How I was compelled to renew my Microsoft

By Alex P. Vidal

“We realized we had high-volume marketplace as a platform. Anyone can come in and buy with a subscription.” — Jon Oringer

UNTIL I agreed to renew my Microsoft 365 Personal “yearly” subscription worth $76.20 (including tax) on January 4, 2023, Best Buy Geek Squad (New York) barred me from using the impressive software for more than a week, thus instead of sending only the link of the Word Document containing my opinion article to the Daily Guardian Iloilo via email, I had to “copy” the article from the Word Document where I had typed it, and “paste” it directly to the email addresses of our editor-in-chief, who retrieves it in the editorial room in Iloilo City, Philippines.

Unable to do what I was accustomed to do (the sending of original copy in the email in the form of a link) for a long time, I felt like I was “held hostage”, to say the least.

I could still use the Word Document in the portable hardware (an iPad Pro 12.9-inch) I am using, but if I did not renew my subscription, I would be eternally relegated to the “copy and paste” (directly to the email) system when I submit my opinion article, a decrepit method we practiced in the 90s when technology wasn’t so dizzying and fast. (In “copy and paste” there’s no more chance to review or view and edit the original copy in transit unlike in the Word Document link.)

Before writing this article, by the way, I checked if my subscription has been restored by saving it in the Word Document. Positive.

Earlier, I received an email notification from Geek Squad: “Success Alex—Your payment information has been updated.”

It stressed: “Thank for updating your information, Alex. Your plan, listed below, has been updated with the (my) credit card ending in xxxx. That means your benefits will continue without interruption. If you did not make this update, please call us at 1-800-433-5778. The security of your information is important to us. Thank you for choosing Best Buy and Geek Squad.”


On December 31, 2022, Geek Squad sent me this email: “Last chance to renew. Alex, your Microsoft 365 subscription expired on 12/14/2022. There’s still time to keep your benefits. Renew now to continue enjoying premium Office apps and 1 TB of cloud storage. Please note: Access to your OneDrive cloud storage is now unavailable because your subscription has expired.” Whew!

Why I did not renew immediately? Because I learned that I actually had two Microsoft 365 Personal annual subscriptions (from the purchase of iPad Pro 12.9-inch and Apple MacBook Air) and were all active these past three years.

They were “automatically renewed” and charged to my credit card. My dilemma was I didn’t know which of the two I was using actively. Which of the two had expired first? It would be a waste of money if I renewed both when I only needed one.

What did I get if I renew? I could 1. Save, share and access my files and photos across OneDrive cloud storage; 2. Collaborate and create in real time with apps like Word, Excel and PowerPoint; 3. Manage my email, calendar, tasks and contacts together in one place with Outlook; 4. Work across up to five devices at the same time including Windows, macOS, iOS, and Android devices; 5. Contact support via chat or phone at no extra cost throughout my subscription.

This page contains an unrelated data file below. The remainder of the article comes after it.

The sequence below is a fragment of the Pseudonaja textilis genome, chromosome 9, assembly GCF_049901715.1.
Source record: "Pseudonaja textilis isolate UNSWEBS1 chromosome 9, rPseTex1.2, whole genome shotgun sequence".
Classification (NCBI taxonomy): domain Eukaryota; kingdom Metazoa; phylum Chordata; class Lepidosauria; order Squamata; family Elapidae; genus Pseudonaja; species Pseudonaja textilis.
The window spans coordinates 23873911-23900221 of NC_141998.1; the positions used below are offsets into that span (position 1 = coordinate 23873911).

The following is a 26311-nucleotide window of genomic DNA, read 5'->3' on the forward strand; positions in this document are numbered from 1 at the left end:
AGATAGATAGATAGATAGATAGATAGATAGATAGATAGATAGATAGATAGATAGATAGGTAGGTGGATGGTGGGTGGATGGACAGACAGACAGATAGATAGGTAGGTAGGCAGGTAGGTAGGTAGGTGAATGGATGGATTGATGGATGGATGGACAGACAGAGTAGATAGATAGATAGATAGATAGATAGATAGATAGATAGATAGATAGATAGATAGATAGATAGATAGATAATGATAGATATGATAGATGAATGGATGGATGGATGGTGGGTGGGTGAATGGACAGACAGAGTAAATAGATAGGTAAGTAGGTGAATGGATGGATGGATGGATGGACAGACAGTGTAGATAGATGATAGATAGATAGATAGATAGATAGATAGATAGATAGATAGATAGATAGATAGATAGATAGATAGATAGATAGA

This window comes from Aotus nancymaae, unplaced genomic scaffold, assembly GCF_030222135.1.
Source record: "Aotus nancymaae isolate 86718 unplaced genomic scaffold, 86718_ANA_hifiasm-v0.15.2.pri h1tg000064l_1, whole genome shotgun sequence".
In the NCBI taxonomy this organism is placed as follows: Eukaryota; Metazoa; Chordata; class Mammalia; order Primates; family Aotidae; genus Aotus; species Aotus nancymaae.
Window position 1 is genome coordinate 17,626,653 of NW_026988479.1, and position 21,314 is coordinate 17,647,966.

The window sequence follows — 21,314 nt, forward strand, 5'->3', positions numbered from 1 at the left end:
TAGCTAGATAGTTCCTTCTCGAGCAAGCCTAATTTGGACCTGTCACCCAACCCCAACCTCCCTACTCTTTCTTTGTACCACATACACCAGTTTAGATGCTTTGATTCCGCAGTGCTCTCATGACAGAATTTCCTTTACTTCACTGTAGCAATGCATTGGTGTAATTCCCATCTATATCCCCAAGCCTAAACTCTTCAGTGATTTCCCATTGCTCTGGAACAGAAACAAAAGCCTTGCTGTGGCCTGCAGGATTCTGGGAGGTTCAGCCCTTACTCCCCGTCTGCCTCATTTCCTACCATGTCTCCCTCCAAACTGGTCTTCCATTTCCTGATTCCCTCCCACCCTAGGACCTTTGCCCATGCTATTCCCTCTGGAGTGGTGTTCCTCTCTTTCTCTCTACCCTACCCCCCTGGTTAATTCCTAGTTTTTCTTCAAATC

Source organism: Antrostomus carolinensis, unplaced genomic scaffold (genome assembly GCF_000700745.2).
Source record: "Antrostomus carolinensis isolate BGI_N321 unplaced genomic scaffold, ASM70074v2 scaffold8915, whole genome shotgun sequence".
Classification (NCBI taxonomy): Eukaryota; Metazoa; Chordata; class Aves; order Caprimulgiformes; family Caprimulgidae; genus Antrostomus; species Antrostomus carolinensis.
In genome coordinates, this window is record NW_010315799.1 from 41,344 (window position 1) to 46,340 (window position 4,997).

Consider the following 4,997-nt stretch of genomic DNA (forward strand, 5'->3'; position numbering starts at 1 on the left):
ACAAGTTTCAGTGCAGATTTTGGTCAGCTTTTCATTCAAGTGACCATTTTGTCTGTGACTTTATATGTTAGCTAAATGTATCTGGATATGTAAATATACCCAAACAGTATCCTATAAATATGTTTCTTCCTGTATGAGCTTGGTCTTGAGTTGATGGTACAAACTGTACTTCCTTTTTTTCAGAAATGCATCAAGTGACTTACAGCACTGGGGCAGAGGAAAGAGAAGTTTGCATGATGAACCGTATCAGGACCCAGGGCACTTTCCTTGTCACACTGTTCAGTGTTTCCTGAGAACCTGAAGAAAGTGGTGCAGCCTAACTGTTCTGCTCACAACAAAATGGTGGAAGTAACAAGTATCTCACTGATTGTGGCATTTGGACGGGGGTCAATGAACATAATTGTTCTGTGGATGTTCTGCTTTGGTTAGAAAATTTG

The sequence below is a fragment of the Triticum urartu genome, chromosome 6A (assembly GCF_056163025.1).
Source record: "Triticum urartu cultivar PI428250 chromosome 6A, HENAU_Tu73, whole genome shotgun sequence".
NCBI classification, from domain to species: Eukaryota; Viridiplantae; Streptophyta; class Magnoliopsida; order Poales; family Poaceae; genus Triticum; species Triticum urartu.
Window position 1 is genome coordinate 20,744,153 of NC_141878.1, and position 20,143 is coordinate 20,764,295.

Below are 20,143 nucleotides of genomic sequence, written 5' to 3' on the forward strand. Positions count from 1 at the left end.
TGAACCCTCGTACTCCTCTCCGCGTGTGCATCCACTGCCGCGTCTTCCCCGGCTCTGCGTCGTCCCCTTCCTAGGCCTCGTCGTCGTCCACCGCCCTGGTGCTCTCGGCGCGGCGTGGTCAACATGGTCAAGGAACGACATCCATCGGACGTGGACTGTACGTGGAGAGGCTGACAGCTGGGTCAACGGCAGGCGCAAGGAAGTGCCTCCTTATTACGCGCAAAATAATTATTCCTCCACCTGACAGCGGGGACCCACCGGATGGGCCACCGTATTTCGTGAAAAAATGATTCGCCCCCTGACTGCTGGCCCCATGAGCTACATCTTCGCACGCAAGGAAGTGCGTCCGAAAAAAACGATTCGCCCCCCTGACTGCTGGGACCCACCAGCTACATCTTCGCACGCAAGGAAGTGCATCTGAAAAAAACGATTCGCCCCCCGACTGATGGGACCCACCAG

Frankly, I’m not interested in these features and “privileges” as a subscriber.

I only want to write an opinion article in the Word Document and send it via email in the most convenient way.


FOR the second straight day (Tuesday and Wednesday), as promised, I was glued to the big TV set from noontime until 9 o’clock in the evening monitoring the Day 2 continuation of the rambunctious United States House of Representatives session, which voted for adjournment in the evening without choosing a new speaker.

GOP’s Kevin McCarthy (R-California), a known lap puppy of former President Donald Trump and touted to be the successor of outgoing Democrat Speaker Nancy Pelosi, continued to be rejected by the determined 20 GOP rebels.

Humiliated in dramatic fashion by his own 20 party mates, McCarthy couldn’t muster the needed magic 218 votes and was defeated anew by Democrat rival Hakeem Jeffries (D-New York) in the day’s three rounds of voting.

Jeffries, the new Democrat leader, can never win the speakership despite his successive “victories” over McCarthy as the Democrats now belong in the minority. (Even if all the Democrats in the House vote for him, he can only collect 212.)

All in all, McCarthy has been rebuked six times (three times on January 3 and three times on January 4). There have been calls for him now to step aside and pave the way for another GOP bet, someone who is not hated and won’t be blocked by the 20 GOP rebels.

We’ve learned three things from this messy impasse: 1. There is no teamwork in the GOP; 2. Those rebellious 20 hardline anti-McCarthy Republicans who consistently blocked McCarthy do not anymore fear Trump, who had earlier called on them to, once and for all, stop their foolishness and move in to quickly elect McCarthy as the new House Speaker; 3. A similar case happened in 1923 or exactly 100 years ago.

We will know what will happen next when they reconvene for the third straight day on January 5.

(The author, who is now based in New York City, used to be the editor of two local dailies in Iloilo.—Ed)